By JJ Virgin, Hive Advisor
The government has a new mathematical formula for weight loss. And it’s completely bogus.
You know those articles Cosmo and other women’s magazines frequently run that explain to lose one pound each week, you should cut 500 calories a day? The author then presents various ways to reduce calories, including switching to diet soda and choosing “light” products.
Well, a new government-based study conducted by the National Institute of Diabetes and Digestive and Kidney Diseases and published in the journal Lancet says if you cut 250 calories daily, you can lose 25 pounds over three years. And trimming just 10 calories each day helps you lose one pound over three years.
Keri Glassman, a registered dietitian and writer for Women’s Health magazine, appeared on The Early Show recently to argue this revised calorie counting proves more realistic for most people.
Glassman offers suggestions to implement these new caloric reductions. She suggests cutting calories from foods that quickly turn to fat (such as refined sugar), exercising, personalizing your diet, and eating consistently throughout the day to rev up your metabolism.
What the Lancet article and Glassman don’t seem to understand is that your body is a biochemistry lab, not a bank account. What I mean is that calories certainly play a factor in fat loss, but thousands of other biochemical actions also contribute to that loss. And if you obsess about calories, you miss the big picture.
You need to choose quality calories rather than being fixated on the number itself. Eating 500 calories of wild salmon and spinach, for instance, will create an entirely different effect on your body than 500 calories from pizza.
How? Carbs spike insulin levels, and one of insulin’s chief duties involves storing fat. So even though you were careful to only consume 500 calories, the pizza is going to spike and crash your blood sugar, which will eventually lead to cravings and make you fat.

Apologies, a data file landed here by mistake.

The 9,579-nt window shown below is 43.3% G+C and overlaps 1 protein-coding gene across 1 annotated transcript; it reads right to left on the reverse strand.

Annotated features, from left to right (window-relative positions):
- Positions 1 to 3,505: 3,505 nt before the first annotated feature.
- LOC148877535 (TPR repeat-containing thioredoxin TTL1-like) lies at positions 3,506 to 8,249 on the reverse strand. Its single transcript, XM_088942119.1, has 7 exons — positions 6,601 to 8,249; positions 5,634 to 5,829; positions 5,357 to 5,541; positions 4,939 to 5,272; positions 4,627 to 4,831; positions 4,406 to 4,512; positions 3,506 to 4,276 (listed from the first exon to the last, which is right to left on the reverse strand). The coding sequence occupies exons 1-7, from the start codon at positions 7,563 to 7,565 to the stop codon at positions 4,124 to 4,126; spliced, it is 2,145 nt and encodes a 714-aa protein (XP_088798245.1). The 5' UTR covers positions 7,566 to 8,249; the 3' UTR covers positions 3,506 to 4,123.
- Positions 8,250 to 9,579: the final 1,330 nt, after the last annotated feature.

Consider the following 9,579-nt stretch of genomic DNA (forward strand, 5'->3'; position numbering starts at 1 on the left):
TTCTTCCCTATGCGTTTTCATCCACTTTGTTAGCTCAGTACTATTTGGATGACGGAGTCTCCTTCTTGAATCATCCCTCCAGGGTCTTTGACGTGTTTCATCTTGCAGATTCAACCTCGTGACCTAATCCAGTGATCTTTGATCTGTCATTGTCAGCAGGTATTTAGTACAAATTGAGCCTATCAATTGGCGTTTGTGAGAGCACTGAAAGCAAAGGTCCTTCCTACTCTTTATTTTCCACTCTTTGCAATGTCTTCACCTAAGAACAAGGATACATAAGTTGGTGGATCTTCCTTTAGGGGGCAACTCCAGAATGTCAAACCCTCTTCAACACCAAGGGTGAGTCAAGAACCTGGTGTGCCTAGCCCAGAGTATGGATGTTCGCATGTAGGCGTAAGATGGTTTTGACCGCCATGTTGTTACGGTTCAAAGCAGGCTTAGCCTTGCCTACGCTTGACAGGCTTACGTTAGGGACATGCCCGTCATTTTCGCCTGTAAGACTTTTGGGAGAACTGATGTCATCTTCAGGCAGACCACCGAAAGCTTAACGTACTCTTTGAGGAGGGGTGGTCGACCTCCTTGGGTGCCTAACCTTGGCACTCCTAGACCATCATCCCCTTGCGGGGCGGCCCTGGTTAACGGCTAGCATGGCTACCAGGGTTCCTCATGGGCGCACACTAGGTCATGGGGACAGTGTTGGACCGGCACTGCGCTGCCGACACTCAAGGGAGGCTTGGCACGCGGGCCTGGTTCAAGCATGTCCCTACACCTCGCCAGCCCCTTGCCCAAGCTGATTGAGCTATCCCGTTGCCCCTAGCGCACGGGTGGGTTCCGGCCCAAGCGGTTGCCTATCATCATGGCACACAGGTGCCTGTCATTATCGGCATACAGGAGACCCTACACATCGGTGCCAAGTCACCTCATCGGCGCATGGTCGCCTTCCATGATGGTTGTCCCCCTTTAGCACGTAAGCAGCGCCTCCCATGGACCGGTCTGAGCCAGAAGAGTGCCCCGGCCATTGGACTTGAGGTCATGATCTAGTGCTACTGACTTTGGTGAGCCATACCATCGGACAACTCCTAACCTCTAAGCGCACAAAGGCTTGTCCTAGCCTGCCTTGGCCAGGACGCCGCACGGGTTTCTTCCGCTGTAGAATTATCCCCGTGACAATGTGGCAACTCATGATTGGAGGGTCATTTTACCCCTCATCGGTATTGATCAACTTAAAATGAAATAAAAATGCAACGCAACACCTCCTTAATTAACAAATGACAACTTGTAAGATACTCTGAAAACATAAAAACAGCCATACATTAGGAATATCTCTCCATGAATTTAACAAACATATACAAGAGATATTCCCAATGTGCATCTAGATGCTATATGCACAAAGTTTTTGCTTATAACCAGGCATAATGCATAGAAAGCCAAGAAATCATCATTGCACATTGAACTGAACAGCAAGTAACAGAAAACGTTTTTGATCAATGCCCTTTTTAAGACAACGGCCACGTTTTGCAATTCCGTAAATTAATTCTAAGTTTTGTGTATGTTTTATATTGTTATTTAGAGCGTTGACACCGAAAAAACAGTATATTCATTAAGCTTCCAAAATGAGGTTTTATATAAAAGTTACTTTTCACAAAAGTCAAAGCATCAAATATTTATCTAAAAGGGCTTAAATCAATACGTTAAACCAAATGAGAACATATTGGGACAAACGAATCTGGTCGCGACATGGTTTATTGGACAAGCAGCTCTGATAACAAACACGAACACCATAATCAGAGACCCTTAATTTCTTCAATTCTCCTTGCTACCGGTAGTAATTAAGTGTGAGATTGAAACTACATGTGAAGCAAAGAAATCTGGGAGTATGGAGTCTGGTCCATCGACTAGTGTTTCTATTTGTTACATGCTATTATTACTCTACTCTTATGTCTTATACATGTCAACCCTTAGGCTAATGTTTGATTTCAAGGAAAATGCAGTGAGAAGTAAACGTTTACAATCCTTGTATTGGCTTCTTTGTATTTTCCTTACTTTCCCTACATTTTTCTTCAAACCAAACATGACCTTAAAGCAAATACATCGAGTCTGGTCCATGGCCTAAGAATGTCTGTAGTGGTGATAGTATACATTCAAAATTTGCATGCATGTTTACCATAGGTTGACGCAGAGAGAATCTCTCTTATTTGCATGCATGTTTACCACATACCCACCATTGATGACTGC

The protein and good fat in salmon, on the other hand, will keep you satiated for hours. That’s because protein and fat decrease ghrelin, your hunger hormone, and increase CCK, a neurotransmitter that tells your brain you’re full. Protein and fat also stimulate glucagon, insulin’s sister hormone that actually releases fat for your body to burn for energy.
Can you see now how a calorie isn’t always a calorie, and how food provides powerful information that can determine whether your body burns fat or stores it?
There’s more bad news for calorie-counting obsessive people. Decreasing your caloric intake will eventually lower your resting metabolic rate (RMR). In other words, your biochemical machinery slows down to compensate for the decreased calories, which means you stop losing weight.
When this happens, people typically either cut their calories even further (and again, your body eventually adapts) or they start exercising more. But people who exercise frequently overestimate how many calories they burn. For instance, let’s say you walk an hour on the treadmill. The digital tracker says you burned 420 calories during that vigorous walk.
Here’s the thing. You would burn about 100 to 200 calories by simply sitting on your butt doing nothing. That’s your resting metabolic rate, or the amount of calories your body requires to simply function. So in reality, you burned around 300 calories during that hour’s walk. Not bad, but not the number you anticipated. And don’t justify that exercise with a 400-calorie dessert, which will spike your blood sugar and store the fat you worked so hard to burn.
I have a much simpler formula to burn fat than counting calories. Choose lean protein, non-starchy vegetables, fibrous legumes and other starches, and good fats. You’ll burn fat, give your body the nutrients it needs to function optimally, and have steady energy throughout your day.
And you can save the math for the next Barney’s Warehouse Sale.